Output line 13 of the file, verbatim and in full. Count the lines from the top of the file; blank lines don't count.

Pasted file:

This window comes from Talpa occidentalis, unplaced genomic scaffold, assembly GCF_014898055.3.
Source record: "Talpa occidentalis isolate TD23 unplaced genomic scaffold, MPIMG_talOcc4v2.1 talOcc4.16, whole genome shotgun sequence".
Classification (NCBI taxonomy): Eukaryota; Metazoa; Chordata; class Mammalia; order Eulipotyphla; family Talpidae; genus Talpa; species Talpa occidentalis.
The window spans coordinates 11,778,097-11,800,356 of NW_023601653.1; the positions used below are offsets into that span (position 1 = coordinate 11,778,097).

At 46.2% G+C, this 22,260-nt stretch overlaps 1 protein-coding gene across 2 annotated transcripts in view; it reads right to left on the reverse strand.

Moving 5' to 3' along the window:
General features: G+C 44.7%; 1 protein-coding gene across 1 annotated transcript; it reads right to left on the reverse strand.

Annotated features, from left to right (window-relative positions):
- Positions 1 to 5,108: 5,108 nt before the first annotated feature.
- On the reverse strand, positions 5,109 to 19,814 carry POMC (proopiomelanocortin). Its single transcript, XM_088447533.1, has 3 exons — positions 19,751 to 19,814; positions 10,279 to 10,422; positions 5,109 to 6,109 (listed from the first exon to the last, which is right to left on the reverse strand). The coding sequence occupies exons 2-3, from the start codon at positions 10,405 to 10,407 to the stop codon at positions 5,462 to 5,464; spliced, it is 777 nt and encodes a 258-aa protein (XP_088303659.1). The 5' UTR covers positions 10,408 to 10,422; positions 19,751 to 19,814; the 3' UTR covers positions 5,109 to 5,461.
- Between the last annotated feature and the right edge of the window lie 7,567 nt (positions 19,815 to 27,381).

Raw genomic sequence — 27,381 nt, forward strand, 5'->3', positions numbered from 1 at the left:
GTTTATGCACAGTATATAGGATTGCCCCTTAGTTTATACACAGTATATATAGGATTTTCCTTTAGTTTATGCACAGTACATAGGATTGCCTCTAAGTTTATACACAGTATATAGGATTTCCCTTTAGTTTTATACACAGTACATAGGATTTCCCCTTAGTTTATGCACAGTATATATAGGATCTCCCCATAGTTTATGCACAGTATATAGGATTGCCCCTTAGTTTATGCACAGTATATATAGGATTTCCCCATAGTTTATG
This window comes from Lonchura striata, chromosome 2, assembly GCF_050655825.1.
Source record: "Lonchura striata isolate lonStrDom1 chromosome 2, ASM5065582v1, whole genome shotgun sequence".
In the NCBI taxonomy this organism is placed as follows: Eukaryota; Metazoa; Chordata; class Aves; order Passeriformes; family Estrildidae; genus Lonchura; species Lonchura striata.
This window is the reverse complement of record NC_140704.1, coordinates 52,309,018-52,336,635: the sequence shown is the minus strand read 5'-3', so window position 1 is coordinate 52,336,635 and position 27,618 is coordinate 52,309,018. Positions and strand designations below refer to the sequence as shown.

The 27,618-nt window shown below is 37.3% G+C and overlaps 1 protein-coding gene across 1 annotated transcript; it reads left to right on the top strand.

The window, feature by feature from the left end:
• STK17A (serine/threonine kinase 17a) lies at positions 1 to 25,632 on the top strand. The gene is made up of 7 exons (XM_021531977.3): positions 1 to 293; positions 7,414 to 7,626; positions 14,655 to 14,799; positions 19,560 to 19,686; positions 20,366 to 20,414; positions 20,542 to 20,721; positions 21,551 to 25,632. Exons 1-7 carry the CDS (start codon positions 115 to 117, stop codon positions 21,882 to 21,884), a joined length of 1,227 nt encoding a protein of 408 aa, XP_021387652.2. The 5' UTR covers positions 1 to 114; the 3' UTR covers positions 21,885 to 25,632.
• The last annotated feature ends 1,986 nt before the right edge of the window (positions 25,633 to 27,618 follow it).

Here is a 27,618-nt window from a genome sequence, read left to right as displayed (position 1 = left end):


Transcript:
GTTTATGCACAGTATATAGGATTGCCCCTTAGTTTATACACAGTATATATAGGATTTTCCTTTAGTTTATGCACAGTACATAGGATTGCCTCTAAGTTTATACACAGTATATAGGATTTCCCTTTAGTTTTATACACAGTACATAGGATTTCCCCTTAGTTTATGCACAGTATATATAGGATCTCCCCATAGTTTATGCACAGTATATAGGATTGCCCCTTAGTTTATGCACAGTATATATAGGATTTCCCCATAGTTTATG